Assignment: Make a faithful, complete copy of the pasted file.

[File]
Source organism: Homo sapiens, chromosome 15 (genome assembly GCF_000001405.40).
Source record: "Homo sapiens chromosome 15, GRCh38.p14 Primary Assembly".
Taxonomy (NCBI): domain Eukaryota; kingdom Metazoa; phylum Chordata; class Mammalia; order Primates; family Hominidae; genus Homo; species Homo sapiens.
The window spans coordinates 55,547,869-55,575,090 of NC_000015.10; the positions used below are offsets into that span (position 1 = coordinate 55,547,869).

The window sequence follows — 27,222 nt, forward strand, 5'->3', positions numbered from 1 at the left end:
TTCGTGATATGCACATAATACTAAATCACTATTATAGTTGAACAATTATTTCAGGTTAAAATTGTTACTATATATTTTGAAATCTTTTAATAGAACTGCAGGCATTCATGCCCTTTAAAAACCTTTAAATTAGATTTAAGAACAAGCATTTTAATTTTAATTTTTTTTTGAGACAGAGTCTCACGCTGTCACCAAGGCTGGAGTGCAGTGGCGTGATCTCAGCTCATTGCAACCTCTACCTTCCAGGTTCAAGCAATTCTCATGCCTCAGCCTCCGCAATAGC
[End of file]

Source organism: Homo sapiens, chromosome 15 (genome assembly GCF_000001405.40).
Source record: "Homo sapiens chromosome 15, GRCh38.p14 Primary Assembly".
Taxonomy (NCBI): domain Eukaryota; kingdom Metazoa; phylum Chordata; class Mammalia; order Primates; family Hominidae; genus Homo; species Homo sapiens.
The window spans coordinates 55,547,869-55,575,090 of NC_000015.10; the positions used below are offsets into that span (position 1 = coordinate 55,547,869).

The window sequence follows — 27,222 nt, forward strand, 5'->3', positions numbered from 1 at the left end:
TTCGTGATATGCACATAATACTAAATCACTATTATAGTTGAACAATTATTTCAGGTTAAAATTGTTACTATATATTTTGAAATCTTTTAATAGAACTGCAGGCATTCATGCCCTTTAAAAACCTTTAAATTAGATTTAAGAACAAGCATTTTAATTTTAATTTTTTTTTGAGACAGAGTCTCACGCTGTCACCAAGGCTGGAGTGCAGTGGCGTGATCTCAGCTCATTGCAACCTCTACCTTCCAGGTTCAAGCAATTCTCATGCCTCAGCCTCCGCAATAGC